Research we're watching
Image: Tyler Olsen/ iStock
Can an hour of brisk walking counteract the downsides of sitting for most of the day? Maybe, according to a study published online July 27, 2016, by The Lancet.
Earlier research has linked physical inactivity and excessive sitting to a higher risk of heart disease and early death. The new study analyzed data from 13 studies involving more than one million adults, mostly ages 45 and older.
Researchers found that in terms of death rates, sitting more than eight hours daily and exercising very little (about five minutes a day) was as risky as smoking or being obese. But 60 to 75 minutes of moderate-intensity activity—such as brisk walking or cycling—per day seemed to eliminate the increased risk of death in people who sat for more than eight hours a day.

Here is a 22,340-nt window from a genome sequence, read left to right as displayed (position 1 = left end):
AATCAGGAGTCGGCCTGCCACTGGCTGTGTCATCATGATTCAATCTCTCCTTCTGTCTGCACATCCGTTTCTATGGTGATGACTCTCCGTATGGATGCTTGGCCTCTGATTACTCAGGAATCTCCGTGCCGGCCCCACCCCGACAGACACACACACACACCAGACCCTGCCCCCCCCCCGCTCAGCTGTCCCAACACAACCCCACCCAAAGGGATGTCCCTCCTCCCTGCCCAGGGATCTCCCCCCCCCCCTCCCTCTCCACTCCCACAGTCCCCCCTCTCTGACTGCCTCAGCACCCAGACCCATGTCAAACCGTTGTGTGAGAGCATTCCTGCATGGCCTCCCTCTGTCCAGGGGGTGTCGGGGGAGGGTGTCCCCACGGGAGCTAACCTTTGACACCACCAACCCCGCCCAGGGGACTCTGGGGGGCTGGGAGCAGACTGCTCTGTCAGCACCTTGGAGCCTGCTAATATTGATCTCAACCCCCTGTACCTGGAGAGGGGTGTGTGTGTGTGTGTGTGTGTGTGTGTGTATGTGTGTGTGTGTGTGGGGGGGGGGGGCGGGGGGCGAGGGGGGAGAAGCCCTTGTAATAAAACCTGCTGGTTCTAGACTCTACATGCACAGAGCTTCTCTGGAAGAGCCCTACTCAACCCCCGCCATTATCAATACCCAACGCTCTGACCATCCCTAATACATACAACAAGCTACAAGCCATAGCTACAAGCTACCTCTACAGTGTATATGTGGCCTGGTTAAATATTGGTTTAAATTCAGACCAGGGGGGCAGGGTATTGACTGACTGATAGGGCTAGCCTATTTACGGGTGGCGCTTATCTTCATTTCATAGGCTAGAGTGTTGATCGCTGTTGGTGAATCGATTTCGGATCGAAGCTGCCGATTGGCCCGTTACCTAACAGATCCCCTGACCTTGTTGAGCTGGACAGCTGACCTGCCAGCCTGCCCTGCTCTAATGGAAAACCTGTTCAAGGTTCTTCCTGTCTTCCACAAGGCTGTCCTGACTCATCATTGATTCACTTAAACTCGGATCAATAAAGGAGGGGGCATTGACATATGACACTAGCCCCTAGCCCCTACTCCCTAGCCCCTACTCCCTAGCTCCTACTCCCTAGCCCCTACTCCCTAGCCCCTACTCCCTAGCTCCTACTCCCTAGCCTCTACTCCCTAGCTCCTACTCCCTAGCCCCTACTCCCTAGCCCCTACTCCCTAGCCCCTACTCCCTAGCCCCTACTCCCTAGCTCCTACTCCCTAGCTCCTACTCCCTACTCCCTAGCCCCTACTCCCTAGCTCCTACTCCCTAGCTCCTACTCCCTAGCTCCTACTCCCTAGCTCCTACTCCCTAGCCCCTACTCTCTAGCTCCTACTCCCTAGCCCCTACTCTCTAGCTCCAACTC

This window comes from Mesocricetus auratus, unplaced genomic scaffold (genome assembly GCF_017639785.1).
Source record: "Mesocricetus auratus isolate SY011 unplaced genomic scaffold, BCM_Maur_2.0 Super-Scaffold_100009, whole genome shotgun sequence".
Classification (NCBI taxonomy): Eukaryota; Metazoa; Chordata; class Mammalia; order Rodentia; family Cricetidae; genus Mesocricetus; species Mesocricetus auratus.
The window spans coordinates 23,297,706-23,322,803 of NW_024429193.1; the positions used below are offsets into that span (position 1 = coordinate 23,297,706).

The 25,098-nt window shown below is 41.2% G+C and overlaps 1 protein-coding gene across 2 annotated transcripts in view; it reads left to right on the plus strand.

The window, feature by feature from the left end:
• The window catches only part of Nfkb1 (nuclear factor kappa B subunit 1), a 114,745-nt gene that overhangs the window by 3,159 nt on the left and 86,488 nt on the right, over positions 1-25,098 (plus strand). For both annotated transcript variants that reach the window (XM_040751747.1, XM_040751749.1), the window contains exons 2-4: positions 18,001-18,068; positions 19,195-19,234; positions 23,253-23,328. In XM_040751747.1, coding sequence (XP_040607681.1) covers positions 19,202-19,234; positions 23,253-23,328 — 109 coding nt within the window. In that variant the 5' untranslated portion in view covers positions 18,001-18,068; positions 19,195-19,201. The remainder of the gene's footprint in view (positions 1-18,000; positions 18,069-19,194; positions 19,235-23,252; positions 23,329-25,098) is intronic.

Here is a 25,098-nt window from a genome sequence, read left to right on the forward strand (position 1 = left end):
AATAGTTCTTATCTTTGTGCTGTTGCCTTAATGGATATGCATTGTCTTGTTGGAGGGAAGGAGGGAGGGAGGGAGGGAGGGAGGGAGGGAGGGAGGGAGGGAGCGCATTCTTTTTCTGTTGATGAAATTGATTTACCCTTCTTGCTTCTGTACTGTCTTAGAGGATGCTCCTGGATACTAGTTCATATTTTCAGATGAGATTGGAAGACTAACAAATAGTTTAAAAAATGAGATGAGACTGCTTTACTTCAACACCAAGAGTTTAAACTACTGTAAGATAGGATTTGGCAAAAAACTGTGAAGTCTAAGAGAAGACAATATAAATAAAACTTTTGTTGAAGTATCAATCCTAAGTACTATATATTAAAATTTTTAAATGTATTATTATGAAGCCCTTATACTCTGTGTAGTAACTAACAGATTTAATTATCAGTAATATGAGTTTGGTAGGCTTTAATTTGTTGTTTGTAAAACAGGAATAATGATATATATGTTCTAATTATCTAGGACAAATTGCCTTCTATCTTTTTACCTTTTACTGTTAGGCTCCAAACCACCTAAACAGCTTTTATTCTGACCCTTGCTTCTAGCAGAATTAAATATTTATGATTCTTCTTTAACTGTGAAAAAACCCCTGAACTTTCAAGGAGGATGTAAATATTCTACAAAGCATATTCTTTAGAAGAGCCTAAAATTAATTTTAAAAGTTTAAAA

Studies like these that follow people over time can't prove cause and effect, since it's not possible to account for the many factors that affect a person's risk of dying. But the findings are a good reminder to avoid sitting too much and to be as active as possible.
As a service to our readers, Harvard Health Publishing provides access to our library of archived content. Please note the date of last review on all articles. No content on this site, regardless of date, should ever be used as a substitute for direct medical advice from your doctor or other qualified clinician.